A Canadian company that helps thousands of YouTubers around the world expand their reach is worried that Bill C-11 will meddle with social media algorithms and drive creators away from Canada. 

AIR Creators Ecosystem works with creators globally, including the popular Canadian children’s channel HZHtube Kids Fun. 

The company estimates that there are 28,400 YouTubers participating in Canada’s creator economy this year – a 9% growth from 2021. 

“Today, Canada’s creative economy supports more than 34K jobs on YouTube alone. The creator is already becoming a profession of the future, especially among Gen-Z. And like in any other industry, there are plenty of opportunities and challenges to consider,” company spokesperson Nina Peleshenko told True North. 

Those jobs could be put into jeopardy should Bill C-11 go into effect. 

“The main challenge is obviously the potential interference in social media algorithms proposed by the current Bill C-11,” explained Peleshenko.

Bill C-11, which updates Canada’s Broadcasting Act, will subject digital content creators to regulation by the Canadian Radio-television Telecommunications Commission (CRTC). Under the law, social media giants like YouTube or TikTok will be required to promote loosely-defined “Canadian content” to users.

“Another challenge we see is the outflow of talents to other countries caused by the small market and fierce competition in crowded niches.”

Some Canadian YouTubers and other influencers have already pledged to leave Canada should Bill C-11 come into effect. 

“My life and the life of other Canadian YouTubers just got turned upside down. Our government just passed Bill C-11 which gives them control over what Canadian citizens see on the internet,” said YouTuber and Twitch streamer Rick Kackis in June. 

“Where do we go from here? No one knows, it’s simply terrifying. People in the states. Got any good deals on housing? Because apparently, I’ve got to move.”

Last year AIR held an event on how the internet regulation regime will impact Canadian creators. 

“What essentially would happen is the government would tell YouTube that they have to prioritize “CanCon” over private individual channels or other businesses for that matter so they would have to give them preferential treatments in the algorithm based on what the CRTC decides the viewer wants,” explained panelist and CEO of Buffer Festival Scott Benzie.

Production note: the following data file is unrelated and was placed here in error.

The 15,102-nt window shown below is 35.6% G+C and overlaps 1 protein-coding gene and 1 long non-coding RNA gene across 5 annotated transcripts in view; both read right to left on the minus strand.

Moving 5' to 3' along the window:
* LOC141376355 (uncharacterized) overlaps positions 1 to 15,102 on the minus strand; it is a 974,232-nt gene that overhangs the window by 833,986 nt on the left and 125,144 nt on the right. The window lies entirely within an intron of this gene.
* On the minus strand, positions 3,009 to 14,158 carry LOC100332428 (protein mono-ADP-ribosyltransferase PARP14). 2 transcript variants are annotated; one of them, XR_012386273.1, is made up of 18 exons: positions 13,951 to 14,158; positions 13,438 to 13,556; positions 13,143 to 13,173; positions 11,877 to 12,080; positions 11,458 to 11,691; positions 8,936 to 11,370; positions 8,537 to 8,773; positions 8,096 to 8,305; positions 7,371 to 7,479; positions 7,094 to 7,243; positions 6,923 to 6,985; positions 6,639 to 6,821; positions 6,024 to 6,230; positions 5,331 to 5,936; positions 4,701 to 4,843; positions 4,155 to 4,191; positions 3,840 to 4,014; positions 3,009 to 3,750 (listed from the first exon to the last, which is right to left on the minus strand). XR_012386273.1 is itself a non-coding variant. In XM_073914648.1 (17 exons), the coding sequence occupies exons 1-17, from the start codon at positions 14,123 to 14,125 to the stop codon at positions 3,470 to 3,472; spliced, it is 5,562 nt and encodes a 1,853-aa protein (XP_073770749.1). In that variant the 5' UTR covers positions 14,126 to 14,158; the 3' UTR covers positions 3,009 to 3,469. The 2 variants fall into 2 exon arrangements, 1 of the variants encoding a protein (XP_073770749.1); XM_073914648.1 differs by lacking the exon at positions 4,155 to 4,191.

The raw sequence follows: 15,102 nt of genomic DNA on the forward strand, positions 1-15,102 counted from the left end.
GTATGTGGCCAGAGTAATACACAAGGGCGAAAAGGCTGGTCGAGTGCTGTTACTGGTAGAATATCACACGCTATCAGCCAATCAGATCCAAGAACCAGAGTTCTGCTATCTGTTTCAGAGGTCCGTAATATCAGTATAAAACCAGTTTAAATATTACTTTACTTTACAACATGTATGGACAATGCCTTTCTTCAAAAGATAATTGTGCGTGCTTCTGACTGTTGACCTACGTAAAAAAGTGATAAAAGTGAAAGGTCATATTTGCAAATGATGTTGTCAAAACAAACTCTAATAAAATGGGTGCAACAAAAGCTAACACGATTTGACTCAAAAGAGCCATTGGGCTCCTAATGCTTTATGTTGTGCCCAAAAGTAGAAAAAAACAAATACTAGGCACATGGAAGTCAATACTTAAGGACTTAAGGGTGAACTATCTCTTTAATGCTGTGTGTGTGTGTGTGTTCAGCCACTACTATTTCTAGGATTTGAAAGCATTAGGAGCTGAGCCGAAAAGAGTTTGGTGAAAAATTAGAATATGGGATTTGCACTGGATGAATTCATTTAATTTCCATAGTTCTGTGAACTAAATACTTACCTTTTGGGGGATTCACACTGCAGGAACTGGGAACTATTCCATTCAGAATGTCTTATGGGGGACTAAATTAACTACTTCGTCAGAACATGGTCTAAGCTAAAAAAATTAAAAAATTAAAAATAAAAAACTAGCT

In a recent testimony before the Senate Committee on Transport and Communications, Canadian Heritage Minister Pablo Rodrigeuz confirmed that the government could issue orders to manipulate social media algorithms. 

“The CRTC can’t mandate user specific algorithms. What we want is outcomes. It’s up to the platform to decide how they do that. They may decide they’ll touch their algorithms but that would be their own decision. They could have playlists, they could have filters,” claimed Rodriguez. 

Both major companies like Google and even the United States government have recently entered the fight against C-11.

Google has launched a new advocacy campaign on YouTube to warn users about the harms of Bill C-11.

“In its current form, Bill C-11 would require YouTube to manipulate these systems, and surface content according to the CRTC’s priorities, rather than the interests of Canadian users,” wrote the company in an Oct. blog post.

“Put into practice, this means that when viewers come to the YouTube homepage, they’re served content that a Canadian Government regulator has prioritized, rather than content they are interested in.”